Pavement Operations

FOREWORD

This publication provides guidance for using the standardized International Civil Aviation Organization (ICAO) method to report airport pavement strength and to deal with the overload operations issues. This standardized method is known as ACN/PCN method.

Using this method, it is possible to express the effect of individual aircraft on different pavements by a single unique number which varies according to pavement type and subgrade strengths, without specifying a particular pavement thickness. This number is the Aircraft Classification Number (ACN). Conversely, the load carrying capacity of a pavement can be expressed by a single unique number, without specifying a particular aircraft . This number is the Pavement Classification Number (PCN).

The system is structured so that pavement with particular PCN value can support without weight restriction, an aircraft which has an ACN value equal to or less than the pavement’s PCN value. This is possible because ACN and PCN values are computed using the same technical basis.

Effective Date:

This publication becomes effective July 1st 2006.


Capt. Suleiman Obeidat

Director General

Civil Aviation Authority 

Table of Contents

  1. Introduction 
  2. Critical Aircraft Loads
  3. Aircraft Load Control System
  4. The ICAO (ACN/PCN ) system 
  5. Overload Operations Limitation
  6. Appendix (A)

Pavement Operations

Airport pavement operations involves determining and controlling the aircraft loadings that can operate safely on the pavement without causing structural damage to either the aircraft or the pavement.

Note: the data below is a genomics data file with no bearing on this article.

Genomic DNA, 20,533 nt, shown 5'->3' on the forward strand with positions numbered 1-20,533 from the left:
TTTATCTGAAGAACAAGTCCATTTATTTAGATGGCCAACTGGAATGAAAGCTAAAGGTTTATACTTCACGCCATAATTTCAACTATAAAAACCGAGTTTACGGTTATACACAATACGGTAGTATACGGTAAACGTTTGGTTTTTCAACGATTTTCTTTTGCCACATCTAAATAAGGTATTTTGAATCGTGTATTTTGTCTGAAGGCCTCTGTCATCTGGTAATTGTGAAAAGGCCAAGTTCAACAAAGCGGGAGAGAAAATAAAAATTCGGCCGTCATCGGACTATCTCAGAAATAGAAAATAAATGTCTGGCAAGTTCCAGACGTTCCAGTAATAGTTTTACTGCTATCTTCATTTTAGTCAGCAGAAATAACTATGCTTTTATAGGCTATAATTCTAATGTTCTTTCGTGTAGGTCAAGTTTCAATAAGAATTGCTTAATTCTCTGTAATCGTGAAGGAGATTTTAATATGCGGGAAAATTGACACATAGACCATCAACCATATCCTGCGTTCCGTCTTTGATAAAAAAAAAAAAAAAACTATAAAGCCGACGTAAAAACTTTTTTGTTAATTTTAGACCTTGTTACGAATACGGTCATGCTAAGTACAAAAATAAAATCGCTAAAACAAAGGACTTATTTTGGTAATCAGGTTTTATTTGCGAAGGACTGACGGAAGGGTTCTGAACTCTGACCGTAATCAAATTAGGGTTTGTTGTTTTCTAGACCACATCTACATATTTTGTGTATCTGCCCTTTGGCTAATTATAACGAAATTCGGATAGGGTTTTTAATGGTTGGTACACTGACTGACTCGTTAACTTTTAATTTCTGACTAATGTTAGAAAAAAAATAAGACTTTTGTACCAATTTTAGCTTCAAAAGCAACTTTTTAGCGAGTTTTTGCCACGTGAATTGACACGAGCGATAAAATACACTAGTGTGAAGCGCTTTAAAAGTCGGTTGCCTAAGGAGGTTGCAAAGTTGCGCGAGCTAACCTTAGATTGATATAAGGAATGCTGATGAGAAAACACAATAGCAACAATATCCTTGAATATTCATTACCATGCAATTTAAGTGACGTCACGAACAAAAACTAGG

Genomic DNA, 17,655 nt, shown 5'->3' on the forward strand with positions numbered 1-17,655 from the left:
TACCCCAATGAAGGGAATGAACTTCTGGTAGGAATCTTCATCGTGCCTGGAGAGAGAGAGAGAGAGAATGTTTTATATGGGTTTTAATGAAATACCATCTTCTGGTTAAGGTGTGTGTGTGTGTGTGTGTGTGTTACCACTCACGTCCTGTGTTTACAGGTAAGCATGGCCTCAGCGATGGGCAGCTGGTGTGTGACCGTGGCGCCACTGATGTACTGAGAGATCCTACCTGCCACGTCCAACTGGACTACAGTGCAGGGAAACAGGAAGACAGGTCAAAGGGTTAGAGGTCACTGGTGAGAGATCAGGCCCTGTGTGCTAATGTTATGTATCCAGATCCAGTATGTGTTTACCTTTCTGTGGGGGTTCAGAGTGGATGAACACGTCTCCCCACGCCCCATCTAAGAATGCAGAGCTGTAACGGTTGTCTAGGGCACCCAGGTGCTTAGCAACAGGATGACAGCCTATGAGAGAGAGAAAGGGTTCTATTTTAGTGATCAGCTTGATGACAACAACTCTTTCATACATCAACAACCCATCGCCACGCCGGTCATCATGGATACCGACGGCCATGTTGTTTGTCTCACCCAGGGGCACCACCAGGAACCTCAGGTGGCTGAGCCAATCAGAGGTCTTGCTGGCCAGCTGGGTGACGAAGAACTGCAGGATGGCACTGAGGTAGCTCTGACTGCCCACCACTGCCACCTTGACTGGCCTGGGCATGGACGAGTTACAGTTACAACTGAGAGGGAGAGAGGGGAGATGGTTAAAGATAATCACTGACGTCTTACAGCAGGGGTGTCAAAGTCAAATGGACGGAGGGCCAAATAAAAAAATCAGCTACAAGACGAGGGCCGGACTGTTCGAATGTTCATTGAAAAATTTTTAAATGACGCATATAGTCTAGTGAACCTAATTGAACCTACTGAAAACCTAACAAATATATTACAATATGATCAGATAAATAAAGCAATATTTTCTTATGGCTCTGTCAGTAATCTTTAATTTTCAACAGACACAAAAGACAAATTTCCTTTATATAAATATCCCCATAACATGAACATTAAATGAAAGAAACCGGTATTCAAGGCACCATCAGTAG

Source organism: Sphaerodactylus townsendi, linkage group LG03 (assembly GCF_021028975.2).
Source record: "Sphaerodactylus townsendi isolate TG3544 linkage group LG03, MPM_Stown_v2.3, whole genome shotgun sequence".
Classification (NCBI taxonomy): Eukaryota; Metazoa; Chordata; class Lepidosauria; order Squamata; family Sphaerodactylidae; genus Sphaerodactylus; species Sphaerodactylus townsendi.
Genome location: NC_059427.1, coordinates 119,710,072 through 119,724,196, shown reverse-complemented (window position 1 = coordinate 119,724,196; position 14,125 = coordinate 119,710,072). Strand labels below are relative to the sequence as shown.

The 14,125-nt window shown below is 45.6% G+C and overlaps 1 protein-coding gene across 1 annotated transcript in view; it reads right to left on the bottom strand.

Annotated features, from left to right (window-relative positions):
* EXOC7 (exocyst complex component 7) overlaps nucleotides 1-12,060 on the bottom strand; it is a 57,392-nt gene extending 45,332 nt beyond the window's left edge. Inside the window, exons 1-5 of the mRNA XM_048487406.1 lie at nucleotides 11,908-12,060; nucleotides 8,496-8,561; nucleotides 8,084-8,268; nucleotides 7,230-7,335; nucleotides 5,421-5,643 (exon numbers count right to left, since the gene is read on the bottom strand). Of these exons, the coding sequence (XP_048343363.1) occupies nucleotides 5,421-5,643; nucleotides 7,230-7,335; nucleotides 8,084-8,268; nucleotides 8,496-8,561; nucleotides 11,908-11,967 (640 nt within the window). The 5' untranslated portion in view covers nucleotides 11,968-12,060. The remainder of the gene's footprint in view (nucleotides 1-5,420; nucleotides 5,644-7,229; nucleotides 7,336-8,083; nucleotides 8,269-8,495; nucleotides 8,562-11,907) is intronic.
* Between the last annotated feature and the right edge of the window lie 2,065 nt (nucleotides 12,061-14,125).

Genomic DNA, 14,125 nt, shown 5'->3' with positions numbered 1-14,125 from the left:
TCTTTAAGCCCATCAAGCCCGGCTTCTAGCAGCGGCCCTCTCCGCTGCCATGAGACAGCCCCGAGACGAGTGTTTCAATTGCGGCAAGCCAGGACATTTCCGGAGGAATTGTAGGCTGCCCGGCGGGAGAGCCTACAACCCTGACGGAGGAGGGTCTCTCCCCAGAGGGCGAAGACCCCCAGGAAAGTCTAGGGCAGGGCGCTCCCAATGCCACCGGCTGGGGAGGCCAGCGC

Airport pavements will deteriorate rapidly if they are subjected to aircraft loadings that exceed the structural design strength of the pavement. To prevent pavements from being overloaded and failing structurally, their strengths must be evaluated and reported and aircraft loads should not be allowed to exceed the reported strengths.

It is commonly thought that the most critical loading on an airfield pavement occurs when an aircraft touches down on a runway surface - but this is not the case. As a general rule, less than 50% of the weight of an aircraft impacts on the runway at touchdown - most of the aircraft weight actually remains airborne. Also, aircraft are considerably lighter on touchdown having lost a great deal of their weight due to the burning of fuel in flight. During the takeoff run, an aircraft gradually "transfers weight" from the landing gear to the wings as it accelerates along the runway towards rotation speed.

The most critical loading is static and occurs when the aircraft is parked on the apron prior to departure. At this time, the aircraft is at its maximum weight being full with both payload and fuel. The aircraft loading remains critical as it travels over the taxiway route to the runway end and gradually lessens as it accelerates through the takeoff run.

Pavement surface stability is also critical under heavy aircraft loads, especially when an aircraft turns on an asphalt surface - as when moving from a taxiway onto a runway threshold or when performing a 180 degree turn at a runway end to prepare for takeoff. High tire pressures can easily tear or shove an unstable asphalt surface.

An engineering system is used for the control of aircraft loadings on airside surfaces. This system developed by the International Civil Aviation Organization (ICAO) which is known as the Aircraft/Pavement Classification Number (ACN/PCN) system which was introduced for worldwide use in the mid-1980´s.

Each aircraft is assigned a number that expresses the structural loading effect of the aircraft on a pavement for a specified pavement type and standard subgrade category. Each airport operating authority shall report site pavement strengths using the same numbering system. The pavement is capable of accommodating unrestricted operations by an aircraft provided the aircraft load number is less than or equal to the pavement strength number.